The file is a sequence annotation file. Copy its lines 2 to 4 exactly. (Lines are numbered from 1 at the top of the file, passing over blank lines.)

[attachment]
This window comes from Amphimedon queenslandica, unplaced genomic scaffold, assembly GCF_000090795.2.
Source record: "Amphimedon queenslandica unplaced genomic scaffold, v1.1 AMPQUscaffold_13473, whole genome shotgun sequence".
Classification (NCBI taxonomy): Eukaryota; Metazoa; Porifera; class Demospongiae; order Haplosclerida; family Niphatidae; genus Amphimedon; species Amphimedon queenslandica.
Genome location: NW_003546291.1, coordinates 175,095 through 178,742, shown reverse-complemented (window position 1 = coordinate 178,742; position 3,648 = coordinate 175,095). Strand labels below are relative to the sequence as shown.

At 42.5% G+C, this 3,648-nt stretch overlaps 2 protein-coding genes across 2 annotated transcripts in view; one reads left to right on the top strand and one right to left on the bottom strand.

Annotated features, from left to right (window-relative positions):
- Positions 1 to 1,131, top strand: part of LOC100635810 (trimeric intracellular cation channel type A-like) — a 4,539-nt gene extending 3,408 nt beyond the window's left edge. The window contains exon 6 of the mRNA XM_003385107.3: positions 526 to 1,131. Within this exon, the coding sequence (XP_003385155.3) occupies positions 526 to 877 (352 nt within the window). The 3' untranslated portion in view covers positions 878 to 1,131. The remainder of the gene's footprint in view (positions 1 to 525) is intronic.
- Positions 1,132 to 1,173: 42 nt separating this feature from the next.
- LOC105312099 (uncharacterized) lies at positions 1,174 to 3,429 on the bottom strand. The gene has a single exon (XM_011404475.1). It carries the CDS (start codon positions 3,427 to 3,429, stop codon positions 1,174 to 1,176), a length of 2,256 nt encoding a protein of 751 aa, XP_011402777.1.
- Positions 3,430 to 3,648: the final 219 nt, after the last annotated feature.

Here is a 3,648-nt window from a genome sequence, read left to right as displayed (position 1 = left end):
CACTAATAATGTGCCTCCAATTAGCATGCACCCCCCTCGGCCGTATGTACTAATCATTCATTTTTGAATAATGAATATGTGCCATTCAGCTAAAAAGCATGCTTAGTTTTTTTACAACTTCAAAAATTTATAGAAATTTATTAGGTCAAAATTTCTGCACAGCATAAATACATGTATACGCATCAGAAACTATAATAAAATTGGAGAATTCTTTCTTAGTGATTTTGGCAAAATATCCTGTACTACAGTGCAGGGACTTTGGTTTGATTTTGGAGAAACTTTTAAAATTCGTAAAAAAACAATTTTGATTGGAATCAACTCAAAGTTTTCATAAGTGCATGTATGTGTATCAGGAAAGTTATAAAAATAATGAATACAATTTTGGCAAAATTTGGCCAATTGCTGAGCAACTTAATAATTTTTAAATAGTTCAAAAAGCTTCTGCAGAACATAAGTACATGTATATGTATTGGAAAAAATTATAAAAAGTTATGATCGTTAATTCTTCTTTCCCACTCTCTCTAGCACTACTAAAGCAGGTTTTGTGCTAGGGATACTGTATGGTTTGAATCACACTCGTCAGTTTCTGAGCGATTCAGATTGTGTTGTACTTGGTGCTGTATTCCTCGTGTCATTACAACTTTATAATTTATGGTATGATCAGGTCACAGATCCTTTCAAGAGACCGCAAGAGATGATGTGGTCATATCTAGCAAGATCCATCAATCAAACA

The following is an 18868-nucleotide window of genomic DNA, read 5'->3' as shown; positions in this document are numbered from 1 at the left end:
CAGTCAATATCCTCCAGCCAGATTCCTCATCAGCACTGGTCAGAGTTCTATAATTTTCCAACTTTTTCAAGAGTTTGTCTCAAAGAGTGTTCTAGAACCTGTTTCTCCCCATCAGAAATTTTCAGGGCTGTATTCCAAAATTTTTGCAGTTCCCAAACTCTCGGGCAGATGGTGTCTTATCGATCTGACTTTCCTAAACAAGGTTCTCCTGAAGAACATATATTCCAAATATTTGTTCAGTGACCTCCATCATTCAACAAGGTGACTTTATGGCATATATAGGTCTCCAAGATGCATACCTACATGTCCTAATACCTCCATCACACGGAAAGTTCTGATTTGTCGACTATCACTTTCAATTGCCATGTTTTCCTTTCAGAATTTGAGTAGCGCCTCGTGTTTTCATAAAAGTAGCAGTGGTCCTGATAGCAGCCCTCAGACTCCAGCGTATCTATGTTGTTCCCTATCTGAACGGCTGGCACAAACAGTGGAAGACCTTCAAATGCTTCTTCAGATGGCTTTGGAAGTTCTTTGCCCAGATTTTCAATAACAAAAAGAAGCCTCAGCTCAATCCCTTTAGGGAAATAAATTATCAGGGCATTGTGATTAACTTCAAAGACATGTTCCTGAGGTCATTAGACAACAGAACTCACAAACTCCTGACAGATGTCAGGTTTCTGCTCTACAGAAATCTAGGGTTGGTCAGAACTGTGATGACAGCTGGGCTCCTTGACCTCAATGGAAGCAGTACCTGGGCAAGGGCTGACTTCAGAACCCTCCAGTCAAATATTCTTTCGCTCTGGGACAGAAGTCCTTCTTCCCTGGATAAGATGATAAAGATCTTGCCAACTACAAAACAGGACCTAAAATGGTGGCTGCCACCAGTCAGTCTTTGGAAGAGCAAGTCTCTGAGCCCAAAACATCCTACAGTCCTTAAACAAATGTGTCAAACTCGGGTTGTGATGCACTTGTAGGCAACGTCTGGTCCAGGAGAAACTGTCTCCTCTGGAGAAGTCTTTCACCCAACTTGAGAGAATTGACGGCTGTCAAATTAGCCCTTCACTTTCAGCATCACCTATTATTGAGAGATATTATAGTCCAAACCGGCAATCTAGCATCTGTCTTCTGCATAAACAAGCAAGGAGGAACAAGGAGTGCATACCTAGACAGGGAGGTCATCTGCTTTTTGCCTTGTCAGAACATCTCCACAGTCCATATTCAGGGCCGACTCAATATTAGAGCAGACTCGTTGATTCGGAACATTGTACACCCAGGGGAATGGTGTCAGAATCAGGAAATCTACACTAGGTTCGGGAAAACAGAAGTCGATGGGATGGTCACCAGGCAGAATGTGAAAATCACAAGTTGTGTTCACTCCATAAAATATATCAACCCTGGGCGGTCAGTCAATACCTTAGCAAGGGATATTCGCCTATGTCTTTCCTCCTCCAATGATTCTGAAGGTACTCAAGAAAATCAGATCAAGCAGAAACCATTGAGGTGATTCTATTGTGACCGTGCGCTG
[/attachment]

Source record: "Amphimedon queenslandica unplaced genomic scaffold, v1.1 AMPQUscaffold_13473, whole genome shotgun sequence".
Classification (NCBI taxonomy): Eukaryota; Metazoa; Porifera; class Demospongiae; order Haplosclerida; family Niphatidae; genus Amphimedon; species Amphimedon queenslandica.
Genome location: NW_003546291.1, coordinates 175,095 through 178,742, shown reverse-complemented (window position 1 = coordinate 178,742; position 3,648 = coordinate 175,095). Strand labels below are relative to the sequence as shown.